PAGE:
VOYAGE TO GREENLAND.
able lead, the further end was observed to be closing, and not only to oppose our progress, but also to point out the necessity of returning as early as possible; repeated were these disappointments during the day, while the wind continued blowing with great fury, compelling us to sail between immense floes, staying round some, and veering round others; in short, we had to steer north, south, and east, to pursue our course. By some it might be considered. a day of most fearful sailing, but from its increasing variety, it was to me a time of extraordinary interest. A barrier of impenetrable ice at length arrested our progress, and the ship lay to, in the anxious hope that the gale would interpose in our behalf, and, by abating, enable us to proceed.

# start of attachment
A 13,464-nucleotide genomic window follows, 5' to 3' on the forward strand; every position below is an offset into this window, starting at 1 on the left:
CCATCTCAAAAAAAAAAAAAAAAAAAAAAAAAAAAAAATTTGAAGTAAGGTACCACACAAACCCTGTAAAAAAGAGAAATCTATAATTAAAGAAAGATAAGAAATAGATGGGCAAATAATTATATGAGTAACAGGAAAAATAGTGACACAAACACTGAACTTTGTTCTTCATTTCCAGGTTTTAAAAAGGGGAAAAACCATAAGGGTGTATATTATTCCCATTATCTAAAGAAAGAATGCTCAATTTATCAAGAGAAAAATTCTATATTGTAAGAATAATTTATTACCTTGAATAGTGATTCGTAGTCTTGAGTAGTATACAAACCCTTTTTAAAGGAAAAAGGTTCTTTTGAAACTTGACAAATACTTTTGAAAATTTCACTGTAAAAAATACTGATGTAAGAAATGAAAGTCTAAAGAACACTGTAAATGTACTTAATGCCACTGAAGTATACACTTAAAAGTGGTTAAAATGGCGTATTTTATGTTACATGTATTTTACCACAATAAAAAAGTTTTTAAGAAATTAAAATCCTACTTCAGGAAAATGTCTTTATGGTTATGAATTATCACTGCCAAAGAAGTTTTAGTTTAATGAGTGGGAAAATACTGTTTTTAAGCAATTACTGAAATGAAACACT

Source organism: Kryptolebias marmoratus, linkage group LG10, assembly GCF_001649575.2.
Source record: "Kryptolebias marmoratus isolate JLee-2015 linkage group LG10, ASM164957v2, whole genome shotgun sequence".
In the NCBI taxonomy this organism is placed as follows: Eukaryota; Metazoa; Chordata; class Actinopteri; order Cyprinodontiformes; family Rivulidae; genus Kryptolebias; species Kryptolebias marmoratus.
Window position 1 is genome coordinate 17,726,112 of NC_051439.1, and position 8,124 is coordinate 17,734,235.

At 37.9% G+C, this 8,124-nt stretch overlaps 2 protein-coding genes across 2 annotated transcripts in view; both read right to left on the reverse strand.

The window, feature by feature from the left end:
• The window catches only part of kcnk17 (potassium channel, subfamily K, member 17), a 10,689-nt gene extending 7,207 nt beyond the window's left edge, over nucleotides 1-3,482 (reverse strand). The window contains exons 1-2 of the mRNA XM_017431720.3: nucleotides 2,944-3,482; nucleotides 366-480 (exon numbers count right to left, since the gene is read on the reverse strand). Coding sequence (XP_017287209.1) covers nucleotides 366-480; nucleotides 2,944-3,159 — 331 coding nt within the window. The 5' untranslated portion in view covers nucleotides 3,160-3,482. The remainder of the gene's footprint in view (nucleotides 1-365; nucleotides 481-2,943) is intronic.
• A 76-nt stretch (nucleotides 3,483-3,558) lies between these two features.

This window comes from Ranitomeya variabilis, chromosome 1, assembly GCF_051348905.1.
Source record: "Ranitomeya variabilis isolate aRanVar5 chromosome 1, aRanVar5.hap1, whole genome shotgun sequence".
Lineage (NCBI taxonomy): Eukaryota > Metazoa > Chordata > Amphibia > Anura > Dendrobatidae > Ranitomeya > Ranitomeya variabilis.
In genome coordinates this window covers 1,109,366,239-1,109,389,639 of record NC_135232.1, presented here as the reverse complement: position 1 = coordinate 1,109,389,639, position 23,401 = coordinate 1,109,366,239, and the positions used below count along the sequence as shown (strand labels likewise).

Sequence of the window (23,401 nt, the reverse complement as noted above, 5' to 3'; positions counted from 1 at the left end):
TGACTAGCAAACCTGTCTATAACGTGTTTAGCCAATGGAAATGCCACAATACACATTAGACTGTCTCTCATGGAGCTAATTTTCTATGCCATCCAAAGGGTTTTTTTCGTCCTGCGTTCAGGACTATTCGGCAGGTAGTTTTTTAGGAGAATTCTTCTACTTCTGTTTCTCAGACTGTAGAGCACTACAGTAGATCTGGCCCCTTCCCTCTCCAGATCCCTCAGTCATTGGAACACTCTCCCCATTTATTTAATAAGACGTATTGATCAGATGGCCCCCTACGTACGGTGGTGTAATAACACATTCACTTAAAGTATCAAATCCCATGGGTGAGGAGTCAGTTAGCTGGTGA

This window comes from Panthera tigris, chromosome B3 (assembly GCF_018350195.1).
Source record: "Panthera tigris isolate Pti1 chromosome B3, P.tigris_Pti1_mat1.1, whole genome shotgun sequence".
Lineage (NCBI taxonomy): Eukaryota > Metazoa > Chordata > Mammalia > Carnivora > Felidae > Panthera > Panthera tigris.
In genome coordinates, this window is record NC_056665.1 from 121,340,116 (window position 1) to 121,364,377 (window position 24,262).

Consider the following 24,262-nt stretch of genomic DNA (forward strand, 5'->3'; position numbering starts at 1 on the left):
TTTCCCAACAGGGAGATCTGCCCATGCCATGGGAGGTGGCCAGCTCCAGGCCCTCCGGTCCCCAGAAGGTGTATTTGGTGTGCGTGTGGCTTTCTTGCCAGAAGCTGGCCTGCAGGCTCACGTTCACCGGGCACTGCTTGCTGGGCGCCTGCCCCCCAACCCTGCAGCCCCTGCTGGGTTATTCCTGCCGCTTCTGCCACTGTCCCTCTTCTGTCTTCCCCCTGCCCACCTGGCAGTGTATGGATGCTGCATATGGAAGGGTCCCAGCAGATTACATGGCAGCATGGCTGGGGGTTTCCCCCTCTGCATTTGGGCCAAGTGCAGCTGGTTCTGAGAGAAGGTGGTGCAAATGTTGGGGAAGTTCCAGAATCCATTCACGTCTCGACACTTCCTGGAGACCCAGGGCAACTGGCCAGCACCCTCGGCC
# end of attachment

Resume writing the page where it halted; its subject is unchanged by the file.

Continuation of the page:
Some Liverpool friends having, previous to our sailing, intimated their intention of drinking to Captain Scoresby's good health and mine, precisely at two o'clock this day, as they knew that our time to dine was one o'clock, the chronometer was now consulted, the difference of time between Liverpool and our present station calculated, and the precise moment being ascertained when it was presumed that the clocks of that town would be striking two, our flowing glasses, met with best wishes at our lips, for health and happiness to our absent friends, There is something extremely consolatory and infinitely pleasing to those who are far distant from esteemed relations and friends, to know the very instant when they are interesting themselves in their